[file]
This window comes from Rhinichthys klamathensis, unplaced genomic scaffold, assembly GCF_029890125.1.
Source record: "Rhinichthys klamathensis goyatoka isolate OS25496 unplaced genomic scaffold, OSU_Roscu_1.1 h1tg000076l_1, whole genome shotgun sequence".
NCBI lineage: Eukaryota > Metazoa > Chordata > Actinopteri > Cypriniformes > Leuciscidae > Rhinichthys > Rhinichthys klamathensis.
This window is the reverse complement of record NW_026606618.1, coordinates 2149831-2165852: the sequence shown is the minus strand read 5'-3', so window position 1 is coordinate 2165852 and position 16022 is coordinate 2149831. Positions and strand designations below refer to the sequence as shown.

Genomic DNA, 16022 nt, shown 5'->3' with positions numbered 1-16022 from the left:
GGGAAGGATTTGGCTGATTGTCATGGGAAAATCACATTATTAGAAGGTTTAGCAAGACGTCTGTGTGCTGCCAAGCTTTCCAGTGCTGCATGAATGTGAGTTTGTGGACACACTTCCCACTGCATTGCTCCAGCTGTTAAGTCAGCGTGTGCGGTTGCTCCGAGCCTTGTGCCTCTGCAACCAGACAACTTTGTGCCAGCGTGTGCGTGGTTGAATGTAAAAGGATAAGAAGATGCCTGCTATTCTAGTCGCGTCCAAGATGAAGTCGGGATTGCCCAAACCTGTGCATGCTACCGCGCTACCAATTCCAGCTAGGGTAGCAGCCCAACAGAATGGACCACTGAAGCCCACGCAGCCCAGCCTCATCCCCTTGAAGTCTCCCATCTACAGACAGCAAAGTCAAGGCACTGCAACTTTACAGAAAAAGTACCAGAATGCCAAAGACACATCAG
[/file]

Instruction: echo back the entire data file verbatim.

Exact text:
This window comes from Rhinichthys klamathensis, unplaced genomic scaffold, assembly GCF_029890125.1.
Source record: "Rhinichthys klamathensis goyatoka isolate OS25496 unplaced genomic scaffold, OSU_Roscu_1.1 h1tg000076l_1, whole genome shotgun sequence".
NCBI lineage: Eukaryota > Metazoa > Chordata > Actinopteri > Cypriniformes > Leuciscidae > Rhinichthys > Rhinichthys klamathensis.
This window is the reverse complement of record NW_026606618.1, coordinates 2149831-2165852: the sequence shown is the minus strand read 5'-3', so window position 1 is coordinate 2165852 and position 16022 is coordinate 2149831. Positions and strand designations below refer to the sequence as shown.

Genomic DNA, 16022 nt, shown 5'->3' with positions numbered 1-16022 from the left:
GGGAAGGATTTGGCTGATTGTCATGGGAAAATCACATTATTAGAAGGTTTAGCAAGACGTCTGTGTGCTGCCAAGCTTTCCAGTGCTGCATGAATGTGAGTTTGTGGACACACTTCCCACTGCATTGCTCCAGCTGTTAAGTCAGCGTGTGCGGTTGCTCCGAGCCTTGTGCCTCTGCAACCAGACAACTTTGTGCCAGCGTGTGCGTGGTTGAATGTAAAAGGATAAGAAGATGCCTGCTATTCTAGTCGCGTCCAAGATGAAGTCGGGATTGCCCAAACCTGTGCATGCTACCGCGCTACCAATTCCAGCTAGGGTAGCAGCCCAACAGAATGGACCACTGAAGCCCACGCAGCCCAGCCTCATCCCCTTGAAGTCTCCCATCTACAGACAGCAAAGTCAAGGCACTGCAACTTTACAGAAAAAGTACCAGAATGCCAAAGACACATCAG